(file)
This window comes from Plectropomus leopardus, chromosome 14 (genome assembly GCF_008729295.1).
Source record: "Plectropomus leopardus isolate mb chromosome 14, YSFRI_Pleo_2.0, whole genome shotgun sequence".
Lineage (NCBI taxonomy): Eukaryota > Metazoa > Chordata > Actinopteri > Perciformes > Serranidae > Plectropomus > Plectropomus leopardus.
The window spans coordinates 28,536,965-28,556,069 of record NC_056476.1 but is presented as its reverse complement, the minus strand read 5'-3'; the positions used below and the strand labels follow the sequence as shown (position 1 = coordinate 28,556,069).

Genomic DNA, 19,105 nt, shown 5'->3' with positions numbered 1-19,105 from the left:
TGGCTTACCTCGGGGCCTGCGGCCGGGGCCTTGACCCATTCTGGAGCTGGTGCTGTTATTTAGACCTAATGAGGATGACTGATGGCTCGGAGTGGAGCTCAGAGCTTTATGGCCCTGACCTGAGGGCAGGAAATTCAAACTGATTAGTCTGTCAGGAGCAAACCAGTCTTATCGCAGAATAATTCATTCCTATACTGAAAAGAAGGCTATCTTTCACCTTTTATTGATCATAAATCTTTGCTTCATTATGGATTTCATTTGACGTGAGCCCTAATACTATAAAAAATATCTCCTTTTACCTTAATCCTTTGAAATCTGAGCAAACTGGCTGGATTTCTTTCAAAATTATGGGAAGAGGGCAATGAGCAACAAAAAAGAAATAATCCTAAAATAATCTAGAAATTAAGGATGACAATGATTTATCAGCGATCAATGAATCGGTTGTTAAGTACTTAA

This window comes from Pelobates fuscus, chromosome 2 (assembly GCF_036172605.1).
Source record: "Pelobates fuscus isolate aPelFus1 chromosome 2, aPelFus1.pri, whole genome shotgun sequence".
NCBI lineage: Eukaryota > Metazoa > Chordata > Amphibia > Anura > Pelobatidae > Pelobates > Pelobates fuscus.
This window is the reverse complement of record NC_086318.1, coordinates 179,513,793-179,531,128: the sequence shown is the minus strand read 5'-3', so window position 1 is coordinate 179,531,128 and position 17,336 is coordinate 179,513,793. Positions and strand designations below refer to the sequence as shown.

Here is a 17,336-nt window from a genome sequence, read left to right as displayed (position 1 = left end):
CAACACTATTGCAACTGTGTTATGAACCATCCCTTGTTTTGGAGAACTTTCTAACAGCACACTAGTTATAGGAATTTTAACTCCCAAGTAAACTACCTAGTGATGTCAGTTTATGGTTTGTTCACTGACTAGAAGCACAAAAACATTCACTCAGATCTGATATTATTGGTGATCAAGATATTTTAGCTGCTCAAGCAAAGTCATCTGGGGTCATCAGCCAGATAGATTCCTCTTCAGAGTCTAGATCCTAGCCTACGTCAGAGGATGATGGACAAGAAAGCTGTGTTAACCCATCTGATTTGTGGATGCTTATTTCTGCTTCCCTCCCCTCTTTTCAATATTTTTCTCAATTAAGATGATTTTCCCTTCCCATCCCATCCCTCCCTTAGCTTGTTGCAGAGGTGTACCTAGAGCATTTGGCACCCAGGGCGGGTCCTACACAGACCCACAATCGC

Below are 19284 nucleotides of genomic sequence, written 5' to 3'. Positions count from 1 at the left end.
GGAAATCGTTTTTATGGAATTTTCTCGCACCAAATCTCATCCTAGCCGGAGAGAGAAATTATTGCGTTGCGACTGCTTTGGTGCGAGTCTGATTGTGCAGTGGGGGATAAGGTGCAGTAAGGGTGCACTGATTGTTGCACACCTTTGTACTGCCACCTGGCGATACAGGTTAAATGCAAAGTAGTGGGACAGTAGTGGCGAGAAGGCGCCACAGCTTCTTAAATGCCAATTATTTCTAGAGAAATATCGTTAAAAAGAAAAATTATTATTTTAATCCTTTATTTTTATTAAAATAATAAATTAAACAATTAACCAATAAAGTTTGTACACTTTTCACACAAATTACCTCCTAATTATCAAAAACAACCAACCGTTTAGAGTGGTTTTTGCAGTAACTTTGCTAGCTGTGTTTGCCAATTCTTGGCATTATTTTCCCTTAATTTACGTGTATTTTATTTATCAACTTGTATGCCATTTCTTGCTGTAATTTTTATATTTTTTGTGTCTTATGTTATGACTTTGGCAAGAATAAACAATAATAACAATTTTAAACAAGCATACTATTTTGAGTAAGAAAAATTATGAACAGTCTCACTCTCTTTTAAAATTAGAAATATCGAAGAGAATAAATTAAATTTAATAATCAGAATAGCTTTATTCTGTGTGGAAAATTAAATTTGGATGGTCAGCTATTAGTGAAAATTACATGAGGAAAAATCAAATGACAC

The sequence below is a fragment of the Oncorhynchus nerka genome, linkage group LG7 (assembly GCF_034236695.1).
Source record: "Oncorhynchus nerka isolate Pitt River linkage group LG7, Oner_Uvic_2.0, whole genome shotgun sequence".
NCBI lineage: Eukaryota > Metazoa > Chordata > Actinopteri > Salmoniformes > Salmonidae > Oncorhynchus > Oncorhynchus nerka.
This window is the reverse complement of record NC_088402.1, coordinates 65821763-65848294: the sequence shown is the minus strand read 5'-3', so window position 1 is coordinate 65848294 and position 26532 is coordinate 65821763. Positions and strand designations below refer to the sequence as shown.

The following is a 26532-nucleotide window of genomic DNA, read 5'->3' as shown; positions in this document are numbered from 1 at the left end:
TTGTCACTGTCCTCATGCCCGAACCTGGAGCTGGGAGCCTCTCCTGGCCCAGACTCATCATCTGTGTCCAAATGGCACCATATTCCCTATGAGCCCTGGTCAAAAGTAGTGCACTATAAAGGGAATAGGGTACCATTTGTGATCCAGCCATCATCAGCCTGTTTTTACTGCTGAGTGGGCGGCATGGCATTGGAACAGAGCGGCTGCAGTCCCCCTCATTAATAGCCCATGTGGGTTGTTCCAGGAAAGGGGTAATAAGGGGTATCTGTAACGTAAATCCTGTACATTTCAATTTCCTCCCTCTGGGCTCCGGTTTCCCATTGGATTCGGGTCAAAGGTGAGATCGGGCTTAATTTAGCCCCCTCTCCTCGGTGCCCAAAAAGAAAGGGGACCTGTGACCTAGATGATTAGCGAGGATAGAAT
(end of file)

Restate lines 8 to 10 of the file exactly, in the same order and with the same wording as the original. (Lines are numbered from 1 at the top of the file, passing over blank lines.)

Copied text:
Source record: "Pelobates fuscus isolate aPelFus1 chromosome 2, aPelFus1.pri, whole genome shotgun sequence".
NCBI lineage: Eukaryota > Metazoa > Chordata > Amphibia > Anura > Pelobatidae > Pelobates > Pelobates fuscus.
This window is the reverse complement of record NC_086318.1, coordinates 179,513,793-179,531,128: the sequence shown is the minus strand read 5'-3', so window position 1 is coordinate 179,531,128 and position 17,336 is coordinate 179,513,793. Positions and strand designations below refer to the sequence as shown.